The English sentence "She is there" is a correct sentence because the syntax (the way the words follow each other) is correct. The reason "She there is" is not correct is because the word order is wrong. The reason I bring this up is because the English words themselves, the noun "she," the adverb "there," and the verb "is," all work together in the most elemental way to convey the message that "something" is located "somewhere," but the wrong word order, as you so correctly pointed out, turns the sentence into gibberish.

1 month ago

https://www.duolingo.com/barrynelson

sorry don't get the translation of 'hay'.

5 years ago

https://www.duolingo.com/rspreng

"hay' = there is, there are

5 years ago

https://www.duolingo.com/Talca
Talca
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"When haber is used impersonally, the 3rd person singular & plural = hay. This is equivalent to the English: There is ... or There are and as a question, Is there...?

3 years ago

https://www.duolingo.com/Caleb8686

Also in a question form, "Are there, Is there"

4 years ago

https://www.duolingo.com/sjethwani

the answer should take the word 'table' too since its the same as desk

4 years ago

https://www.duolingo.com/Linda_from_NJ

A table can be used as a desk, but usually a desk cannot be used as a table unless the desk has been designed to be table-like. Also, tables are usually for more than one person, whereas desks are usually for one person only. Thus, I have to disagree with you, desks are not tables per se.

1 month ago

https://www.duolingo.com/jeanet_jeanet

Spanishdict.com teaches you all of this people you should try this before trying duolingo. Spanishdict teaches you step by step. They have flash cards and a writting and recording quiz after every lesson and you have a tutor on video who teaches. You just cant hop on duolingo and learn spanish fast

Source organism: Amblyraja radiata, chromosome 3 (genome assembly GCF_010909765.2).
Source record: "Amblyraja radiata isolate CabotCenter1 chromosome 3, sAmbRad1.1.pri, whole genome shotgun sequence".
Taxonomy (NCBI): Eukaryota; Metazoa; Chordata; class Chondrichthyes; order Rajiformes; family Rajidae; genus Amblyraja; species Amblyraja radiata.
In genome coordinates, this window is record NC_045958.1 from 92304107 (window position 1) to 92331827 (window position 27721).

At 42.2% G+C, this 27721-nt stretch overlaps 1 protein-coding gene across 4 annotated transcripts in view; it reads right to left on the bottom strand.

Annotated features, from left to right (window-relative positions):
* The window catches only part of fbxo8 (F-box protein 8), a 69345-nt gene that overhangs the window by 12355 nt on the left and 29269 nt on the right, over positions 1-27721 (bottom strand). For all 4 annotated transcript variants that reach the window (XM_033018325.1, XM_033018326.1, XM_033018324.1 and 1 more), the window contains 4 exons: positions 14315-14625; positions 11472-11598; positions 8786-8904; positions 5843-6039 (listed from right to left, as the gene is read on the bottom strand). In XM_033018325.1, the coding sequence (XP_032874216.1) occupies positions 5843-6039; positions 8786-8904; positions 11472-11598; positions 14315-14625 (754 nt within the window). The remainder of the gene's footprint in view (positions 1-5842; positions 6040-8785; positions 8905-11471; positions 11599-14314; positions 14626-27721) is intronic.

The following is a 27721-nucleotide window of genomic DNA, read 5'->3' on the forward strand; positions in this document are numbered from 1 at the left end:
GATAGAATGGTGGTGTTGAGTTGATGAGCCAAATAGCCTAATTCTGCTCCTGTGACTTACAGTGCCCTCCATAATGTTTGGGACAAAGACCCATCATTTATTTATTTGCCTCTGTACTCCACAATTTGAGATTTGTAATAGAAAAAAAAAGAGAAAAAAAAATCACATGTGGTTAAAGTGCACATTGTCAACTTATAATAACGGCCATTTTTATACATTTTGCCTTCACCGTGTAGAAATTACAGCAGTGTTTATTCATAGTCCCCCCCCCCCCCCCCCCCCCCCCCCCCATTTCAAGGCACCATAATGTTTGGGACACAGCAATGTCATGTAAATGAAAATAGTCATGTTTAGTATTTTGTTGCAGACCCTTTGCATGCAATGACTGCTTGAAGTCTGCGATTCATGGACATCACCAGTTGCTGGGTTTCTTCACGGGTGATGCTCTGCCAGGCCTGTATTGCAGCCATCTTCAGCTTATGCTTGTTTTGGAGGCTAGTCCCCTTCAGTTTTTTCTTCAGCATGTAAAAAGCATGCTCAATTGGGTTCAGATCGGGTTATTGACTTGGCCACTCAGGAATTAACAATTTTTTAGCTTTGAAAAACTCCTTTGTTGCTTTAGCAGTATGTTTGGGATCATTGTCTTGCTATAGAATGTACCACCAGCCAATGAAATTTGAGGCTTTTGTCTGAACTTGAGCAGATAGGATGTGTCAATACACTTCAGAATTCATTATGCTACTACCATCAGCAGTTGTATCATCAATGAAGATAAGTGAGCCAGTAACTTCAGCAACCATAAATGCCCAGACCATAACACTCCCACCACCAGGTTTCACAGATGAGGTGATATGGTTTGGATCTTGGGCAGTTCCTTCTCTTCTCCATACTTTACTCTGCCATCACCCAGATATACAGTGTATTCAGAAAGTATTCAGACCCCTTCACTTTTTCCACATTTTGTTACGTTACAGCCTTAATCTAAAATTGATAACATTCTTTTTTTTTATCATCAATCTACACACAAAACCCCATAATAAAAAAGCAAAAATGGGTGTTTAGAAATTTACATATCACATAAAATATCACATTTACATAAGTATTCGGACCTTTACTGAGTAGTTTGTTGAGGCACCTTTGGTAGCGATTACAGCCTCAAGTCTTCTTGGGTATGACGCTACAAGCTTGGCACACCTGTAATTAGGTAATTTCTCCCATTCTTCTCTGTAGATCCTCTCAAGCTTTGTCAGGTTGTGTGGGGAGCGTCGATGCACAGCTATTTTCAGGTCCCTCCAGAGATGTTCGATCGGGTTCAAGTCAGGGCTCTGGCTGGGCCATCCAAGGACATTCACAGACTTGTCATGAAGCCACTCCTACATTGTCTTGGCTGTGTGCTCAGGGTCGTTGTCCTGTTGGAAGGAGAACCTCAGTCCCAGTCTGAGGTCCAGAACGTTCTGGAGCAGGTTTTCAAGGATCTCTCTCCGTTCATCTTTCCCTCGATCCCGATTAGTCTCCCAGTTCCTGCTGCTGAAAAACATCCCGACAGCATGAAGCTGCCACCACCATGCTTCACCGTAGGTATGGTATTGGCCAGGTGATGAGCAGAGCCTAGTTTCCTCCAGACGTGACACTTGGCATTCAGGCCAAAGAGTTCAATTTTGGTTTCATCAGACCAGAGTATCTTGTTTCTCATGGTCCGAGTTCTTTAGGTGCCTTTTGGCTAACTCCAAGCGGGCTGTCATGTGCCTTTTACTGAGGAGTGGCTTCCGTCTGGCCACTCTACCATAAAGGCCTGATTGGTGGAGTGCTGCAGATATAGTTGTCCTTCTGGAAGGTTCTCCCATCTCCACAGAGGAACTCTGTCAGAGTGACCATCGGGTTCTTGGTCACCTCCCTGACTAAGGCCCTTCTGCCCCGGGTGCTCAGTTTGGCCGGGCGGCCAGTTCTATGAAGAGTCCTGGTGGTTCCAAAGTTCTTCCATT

4 years ago

https://www.duolingo.com/SRB150

Yes spsnish dic does a good job teaching

4 years ago

https://www.duolingo.com/FLchick
FLchick
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This cat will also be in the kitchen.

4 years ago

https://www.duolingo.com/DeanG6
DeanG6
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Perfect place for a cat

4 years ago

https://www.duolingo.com/Rlp27

Can you use "below" as well for "bajo"

4 years ago

https://www.duolingo.com/Linda_from_NJ

"Bajo" can be translated as either "under" or "below" because these two English words are synonyms.

1 month ago

https://www.duolingo.com/mswagg

there is a short cat the desk... lol jk

5 years ago

https://www.duolingo.com/KrystalLia4

is there a difference between hay and ha?

4 years ago

https://www.duolingo.com/Lee_Gisela
Lee_Gisela
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Yes, there is. "Hay" is a conjugated verb of the original form "Haber" and "ha", it's another conjugated form of "haber", but, you ise them differently. For example: "Hay un gato" - "There is a cat" "El gato ha comido" - "The cat has eaten". You use "ha", in a past tense, to say something has ended recently. "Ha habido un accidente" - "There has been an accident" Or "Ella ha acabado los deberes" - "She finished her homework". (Sorry if the English is wrong)

2 years ago

https://www.duolingo.com/Linda_from_NJ

Your comment is correct, Lee_Gisela. I wanted to add that the English tense that uses "has" is called the Past Perfect Tense.

1 month ago